Let's hope that plan will not work out. It's not just the bike manufacturers, the dealers, the mechanics and the supply shops making good money with us bikers, it's hotels, restaurants and other businesses as well. In Germany everybody is talking about "staying in the country" for the hols this year because of the Covid-19 crisis. Hey I am doing this for years with at least with 10 overnight stays a year in this very country on tour with the bike.

Sorry rather long post but most of it simply needed to get out.
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Offline Rtwo

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Re: Germany and Austria trying to impose limitations on motorcycle usage
« Reply #14 on: June 21, 2020, 07:35:04 PM »
I have no idea how loud mine is on my KTM, it's quite loud though.
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Online 1284rider

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Re: Germany and Austria trying to impose limitations on motorcycle usage
« Reply #15 on: June 21, 2020, 07:52:47 PM »
*Originally Posted by Derchef1962 [+]
...the Austrian State of Tyrol has indeed imposed a ban for motorcycles with an "idle noise" (sorry guys no idea how to translate "Standgerusch" it's the noise the bike makes in neutral and in standstill as far as I understand that correctly) with 95 dB or above on certain roads. My 2013 Tiger 800 is listed in the papers with 92 dB, my 2017 Bobber does 97 dB. Judge for yourself.

I understood that noise levels were measured as a drive-by test at something like 40% revs and a neutral throttle, not at idle?  I believe that the decibel scale is logarithmic and doubles in sound pressure (noise) for every 3dB increase.  So 95dB would sound twice as loud as 92dB?  Anyhoo, as was said earlier, 95dB is bloody loud so a bike that has an idle noise level of 95dB would be ridiculously loud when being ridden and should rightly be taken off the road.  There's just no need for it.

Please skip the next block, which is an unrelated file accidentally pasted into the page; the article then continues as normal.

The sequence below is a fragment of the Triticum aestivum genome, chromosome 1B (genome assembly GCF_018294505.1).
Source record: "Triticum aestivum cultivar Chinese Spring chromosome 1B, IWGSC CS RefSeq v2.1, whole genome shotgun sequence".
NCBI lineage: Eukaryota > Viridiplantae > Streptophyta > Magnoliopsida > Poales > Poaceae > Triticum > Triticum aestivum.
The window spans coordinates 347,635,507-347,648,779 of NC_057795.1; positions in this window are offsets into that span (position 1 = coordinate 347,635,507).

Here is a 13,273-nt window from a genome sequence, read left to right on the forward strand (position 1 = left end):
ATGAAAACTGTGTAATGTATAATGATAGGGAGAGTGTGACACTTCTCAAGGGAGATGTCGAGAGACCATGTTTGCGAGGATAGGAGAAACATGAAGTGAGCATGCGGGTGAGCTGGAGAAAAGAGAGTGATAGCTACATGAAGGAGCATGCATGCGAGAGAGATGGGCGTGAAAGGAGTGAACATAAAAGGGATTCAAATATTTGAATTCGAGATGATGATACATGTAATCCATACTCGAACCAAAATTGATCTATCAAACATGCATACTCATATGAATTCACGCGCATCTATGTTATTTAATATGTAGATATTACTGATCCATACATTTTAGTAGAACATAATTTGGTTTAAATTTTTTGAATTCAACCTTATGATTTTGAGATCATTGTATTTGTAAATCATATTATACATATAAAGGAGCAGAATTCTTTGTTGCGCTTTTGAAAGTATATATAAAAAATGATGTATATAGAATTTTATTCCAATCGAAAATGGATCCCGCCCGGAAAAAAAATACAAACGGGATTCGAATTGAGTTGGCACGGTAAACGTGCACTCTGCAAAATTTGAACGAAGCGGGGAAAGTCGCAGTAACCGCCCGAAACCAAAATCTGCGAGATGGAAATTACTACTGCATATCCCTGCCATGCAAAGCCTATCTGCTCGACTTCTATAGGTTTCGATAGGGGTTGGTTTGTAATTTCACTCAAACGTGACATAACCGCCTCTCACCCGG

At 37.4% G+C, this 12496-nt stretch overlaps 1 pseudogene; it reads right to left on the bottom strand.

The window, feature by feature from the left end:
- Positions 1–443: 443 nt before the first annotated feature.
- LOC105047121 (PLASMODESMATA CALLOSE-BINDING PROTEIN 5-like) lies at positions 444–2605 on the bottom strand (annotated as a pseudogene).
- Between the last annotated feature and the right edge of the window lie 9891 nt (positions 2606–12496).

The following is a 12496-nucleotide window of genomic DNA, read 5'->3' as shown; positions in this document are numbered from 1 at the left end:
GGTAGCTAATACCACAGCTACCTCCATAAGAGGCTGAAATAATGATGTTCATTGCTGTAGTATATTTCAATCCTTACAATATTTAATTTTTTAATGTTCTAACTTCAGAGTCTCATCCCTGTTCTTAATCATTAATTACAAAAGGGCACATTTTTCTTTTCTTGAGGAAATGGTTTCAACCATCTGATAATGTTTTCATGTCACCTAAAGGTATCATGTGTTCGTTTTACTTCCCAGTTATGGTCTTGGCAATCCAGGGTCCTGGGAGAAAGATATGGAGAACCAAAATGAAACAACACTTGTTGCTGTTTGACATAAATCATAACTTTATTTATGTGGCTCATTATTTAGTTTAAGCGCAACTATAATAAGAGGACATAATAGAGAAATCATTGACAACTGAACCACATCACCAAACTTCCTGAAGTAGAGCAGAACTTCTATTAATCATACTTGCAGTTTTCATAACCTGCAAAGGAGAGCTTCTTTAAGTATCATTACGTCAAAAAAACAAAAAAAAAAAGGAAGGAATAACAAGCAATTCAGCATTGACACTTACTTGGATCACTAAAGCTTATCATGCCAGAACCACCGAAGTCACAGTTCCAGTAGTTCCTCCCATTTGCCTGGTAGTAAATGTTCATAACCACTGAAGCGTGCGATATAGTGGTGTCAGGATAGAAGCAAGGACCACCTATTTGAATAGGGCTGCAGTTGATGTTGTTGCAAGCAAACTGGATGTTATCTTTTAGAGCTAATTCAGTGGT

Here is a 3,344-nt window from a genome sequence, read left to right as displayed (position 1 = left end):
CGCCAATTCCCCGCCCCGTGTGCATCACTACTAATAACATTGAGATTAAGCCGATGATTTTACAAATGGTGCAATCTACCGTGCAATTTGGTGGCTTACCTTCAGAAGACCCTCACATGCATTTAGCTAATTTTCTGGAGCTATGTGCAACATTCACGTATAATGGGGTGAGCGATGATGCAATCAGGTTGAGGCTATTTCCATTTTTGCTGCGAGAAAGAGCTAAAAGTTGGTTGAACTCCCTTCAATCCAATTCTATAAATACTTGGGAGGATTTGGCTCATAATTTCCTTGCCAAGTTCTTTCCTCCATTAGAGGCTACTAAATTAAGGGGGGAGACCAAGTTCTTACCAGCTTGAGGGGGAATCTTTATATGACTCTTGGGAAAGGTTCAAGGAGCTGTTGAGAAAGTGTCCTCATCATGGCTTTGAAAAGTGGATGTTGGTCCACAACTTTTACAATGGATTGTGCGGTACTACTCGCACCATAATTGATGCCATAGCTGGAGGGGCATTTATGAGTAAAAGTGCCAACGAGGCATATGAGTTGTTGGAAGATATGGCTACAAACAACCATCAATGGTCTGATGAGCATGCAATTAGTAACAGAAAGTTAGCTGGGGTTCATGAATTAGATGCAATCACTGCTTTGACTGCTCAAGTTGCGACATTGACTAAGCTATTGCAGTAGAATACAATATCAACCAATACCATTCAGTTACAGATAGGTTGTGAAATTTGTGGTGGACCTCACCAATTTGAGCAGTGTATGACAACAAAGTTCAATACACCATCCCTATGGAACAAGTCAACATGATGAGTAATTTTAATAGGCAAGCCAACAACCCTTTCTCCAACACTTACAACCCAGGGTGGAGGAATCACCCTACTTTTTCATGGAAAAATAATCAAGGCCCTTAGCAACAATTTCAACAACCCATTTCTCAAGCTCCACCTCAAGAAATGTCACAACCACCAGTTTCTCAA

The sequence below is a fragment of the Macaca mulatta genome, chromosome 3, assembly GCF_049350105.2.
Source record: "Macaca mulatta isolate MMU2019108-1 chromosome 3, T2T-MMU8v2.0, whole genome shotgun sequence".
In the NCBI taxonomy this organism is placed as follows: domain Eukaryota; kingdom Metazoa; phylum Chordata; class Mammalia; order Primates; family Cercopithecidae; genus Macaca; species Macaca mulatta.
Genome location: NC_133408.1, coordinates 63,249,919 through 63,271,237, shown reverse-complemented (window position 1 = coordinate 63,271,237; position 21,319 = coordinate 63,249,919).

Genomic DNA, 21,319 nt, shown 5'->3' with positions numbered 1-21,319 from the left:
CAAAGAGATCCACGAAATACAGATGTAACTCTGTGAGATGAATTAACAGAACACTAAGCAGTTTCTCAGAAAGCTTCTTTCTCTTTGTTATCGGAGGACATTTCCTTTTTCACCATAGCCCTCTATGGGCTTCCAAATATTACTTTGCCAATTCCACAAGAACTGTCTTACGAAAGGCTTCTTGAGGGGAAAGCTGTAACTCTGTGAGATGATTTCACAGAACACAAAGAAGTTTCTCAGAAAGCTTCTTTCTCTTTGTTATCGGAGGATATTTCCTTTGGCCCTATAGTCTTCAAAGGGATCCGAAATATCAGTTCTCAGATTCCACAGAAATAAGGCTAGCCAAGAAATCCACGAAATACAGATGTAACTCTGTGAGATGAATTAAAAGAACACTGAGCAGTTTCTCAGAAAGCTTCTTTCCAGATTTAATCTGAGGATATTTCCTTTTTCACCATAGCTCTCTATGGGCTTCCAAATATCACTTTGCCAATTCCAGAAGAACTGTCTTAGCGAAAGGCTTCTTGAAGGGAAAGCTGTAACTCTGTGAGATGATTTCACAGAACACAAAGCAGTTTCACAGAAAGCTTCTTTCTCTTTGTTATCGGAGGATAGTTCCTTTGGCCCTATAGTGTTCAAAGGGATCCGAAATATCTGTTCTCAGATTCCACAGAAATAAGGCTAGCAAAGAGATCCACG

Offline Derchef1962

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Re: Germany and Austria trying to impose limitations on motorcycle usage
« Reply #16 on: June 21, 2020, 09:08:57 PM »
*Originally Posted by 1284rider [+]
I understood that noise levels were measured as a drive-by test at something like 40% revs and a neutral throttle, not at idle?  I believe that the decibel scale is logarithmic and doubles in sound pressure (noise) for every 3dB increase.  So 95dB would sound twice as loud as 92dB?  Anyhoo, as was said earlier, 95dB is bloody loud so a bike that has an idle noise level of 95dB would be ridiculously loud when being ridden and should rightly be taken off the road.  There's just no need for it.

Apparently from what I have heard it's different. Under the current rules a bike seems to be not the loud in drive by test than in standstill. Again I am a lawyer not an engineer and science was not my best class in school.
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Offline Fazer

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Re: Germany and Austria trying to impose limitations on motorcycle usage
« Reply #17 on: June 22, 2020, 08:18:51 AM »
Surely any measure of the sound being emitted by a bike has to specify a distance from which it is measured as well as the sound level because the level reduces as the distance increases.

Offline mcinlb

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Re: Germany and Austria trying to impose limitations on motorcycle usage
« Reply #18 on: June 22, 2020, 08:59:56 AM »
Surely this is something that the "States / Countries / EU should take up with the manufacturers instead of moving the goalposts on an already existing standard and possibly prosecuting people who have bought a bike with a standard "E" approved exhaust.

Offline Djairouks

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Re: Germany and Austria trying to impose limitations on motorcycle usage
« Reply #19 on: June 22, 2020, 09:56:54 AM »
Yes as it been said, sound levels in dB double power every 3dB, so looking at my label 91dB at 4750rpm, that's far from 95dB and honestly a state can't pass a law that would outlaw, most motorcycles not only HDs, so I would not worry so much.

It's not as bad as here in Switzerland, seems the sound "cameras" to fine loud vehicles are ready to be installed everywhere... But I wouldn't be surprised they'd fine perfectly legal bikes.